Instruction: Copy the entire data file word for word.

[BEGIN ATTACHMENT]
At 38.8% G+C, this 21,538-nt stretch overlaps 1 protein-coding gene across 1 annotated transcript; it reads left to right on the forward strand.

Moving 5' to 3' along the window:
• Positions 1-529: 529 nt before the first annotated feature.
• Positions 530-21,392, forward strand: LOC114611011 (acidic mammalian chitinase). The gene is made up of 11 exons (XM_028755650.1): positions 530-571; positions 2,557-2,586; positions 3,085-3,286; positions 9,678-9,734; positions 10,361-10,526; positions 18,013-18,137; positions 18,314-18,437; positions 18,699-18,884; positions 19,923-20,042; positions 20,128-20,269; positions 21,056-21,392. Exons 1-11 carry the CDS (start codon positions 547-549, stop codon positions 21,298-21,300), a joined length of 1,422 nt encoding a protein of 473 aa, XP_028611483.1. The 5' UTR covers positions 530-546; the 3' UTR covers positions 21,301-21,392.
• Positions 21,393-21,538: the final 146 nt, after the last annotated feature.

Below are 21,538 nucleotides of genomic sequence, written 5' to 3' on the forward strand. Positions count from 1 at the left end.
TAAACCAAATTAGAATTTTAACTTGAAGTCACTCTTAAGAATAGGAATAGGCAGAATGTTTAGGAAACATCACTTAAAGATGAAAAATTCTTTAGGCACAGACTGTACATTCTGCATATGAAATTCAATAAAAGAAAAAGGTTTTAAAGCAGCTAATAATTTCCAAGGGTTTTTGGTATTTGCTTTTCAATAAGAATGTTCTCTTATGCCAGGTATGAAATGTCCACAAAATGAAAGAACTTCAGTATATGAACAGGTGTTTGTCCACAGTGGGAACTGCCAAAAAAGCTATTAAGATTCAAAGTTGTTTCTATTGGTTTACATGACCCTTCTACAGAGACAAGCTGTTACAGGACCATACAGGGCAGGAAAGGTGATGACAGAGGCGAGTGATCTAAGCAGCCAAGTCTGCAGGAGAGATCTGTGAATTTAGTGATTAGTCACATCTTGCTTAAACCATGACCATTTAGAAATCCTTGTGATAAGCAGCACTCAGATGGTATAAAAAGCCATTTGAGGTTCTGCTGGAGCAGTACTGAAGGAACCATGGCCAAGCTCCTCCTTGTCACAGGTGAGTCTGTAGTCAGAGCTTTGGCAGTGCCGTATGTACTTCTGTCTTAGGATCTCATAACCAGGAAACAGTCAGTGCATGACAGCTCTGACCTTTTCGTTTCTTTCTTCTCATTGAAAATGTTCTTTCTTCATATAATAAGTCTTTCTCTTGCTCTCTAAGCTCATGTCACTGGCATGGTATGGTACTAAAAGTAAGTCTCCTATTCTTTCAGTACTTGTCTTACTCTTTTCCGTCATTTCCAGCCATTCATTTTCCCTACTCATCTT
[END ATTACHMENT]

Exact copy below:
At 38.8% G+C, this 21,538-nt stretch overlaps 1 protein-coding gene across 1 annotated transcript; it reads left to right on the forward strand.

Moving 5' to 3' along the window:
• Positions 1-529: 529 nt before the first annotated feature.
• Positions 530-21,392, forward strand: LOC114611011 (acidic mammalian chitinase). The gene is made up of 11 exons (XM_028755650.1): positions 530-571; positions 2,557-2,586; positions 3,085-3,286; positions 9,678-9,734; positions 10,361-10,526; positions 18,013-18,137; positions 18,314-18,437; positions 18,699-18,884; positions 19,923-20,042; positions 20,128-20,269; positions 21,056-21,392. Exons 1-11 carry the CDS (start codon positions 547-549, stop codon positions 21,298-21,300), a joined length of 1,422 nt encoding a protein of 473 aa, XP_028611483.1. The 5' UTR covers positions 530-546; the 3' UTR covers positions 21,301-21,392.
• Positions 21,393-21,538: the final 146 nt, after the last annotated feature.

Below are 21,538 nucleotides of genomic sequence, written 5' to 3' on the forward strand. Positions count from 1 at the left end.
TAAACCAAATTAGAATTTTAACTTGAAGTCACTCTTAAGAATAGGAATAGGCAGAATGTTTAGGAAACATCACTTAAAGATGAAAAATTCTTTAGGCACAGACTGTACATTCTGCATATGAAATTCAATAAAAGAAAAAGGTTTTAAAGCAGCTAATAATTTCCAAGGGTTTTTGGTATTTGCTTTTCAATAAGAATGTTCTCTTATGCCAGGTATGAAATGTCCACAAAATGAAAGAACTTCAGTATATGAACAGGTGTTTGTCCACAGTGGGAACTGCCAAAAAAGCTATTAAGATTCAAAGTTGTTTCTATTGGTTTACATGACCCTTCTACAGAGACAAGCTGTTACAGGACCATACAGGGCAGGAAAGGTGATGACAGAGGCGAGTGATCTAAGCAGCCAAGTCTGCAGGAGAGATCTGTGAATTTAGTGATTAGTCACATCTTGCTTAAACCATGACCATTTAGAAATCCTTGTGATAAGCAGCACTCAGATGGTATAAAAAGCCATTTGAGGTTCTGCTGGAGCAGTACTGAAGGAACCATGGCCAAGCTCCTCCTTGTCACAGGTGAGTCTGTAGTCAGAGCTTTGGCAGTGCCGTATGTACTTCTGTCTTAGGATCTCATAACCAGGAAACAGTCAGTGCATGACAGCTCTGACCTTTTCGTTTCTTTCTTCTCATTGAAAATGTTCTTTCTTCATATAATAAGTCTTTCTCTTGCTCTCTAAGCTCATGTCACTGGCATGGTATGGTACTAAAAGTAAGTCTCCTATTCTTTCAGTACTTGTCTTACTCTTTTCCGTCATTTCCAGCCATTCATTTTCCCTACTCATCTT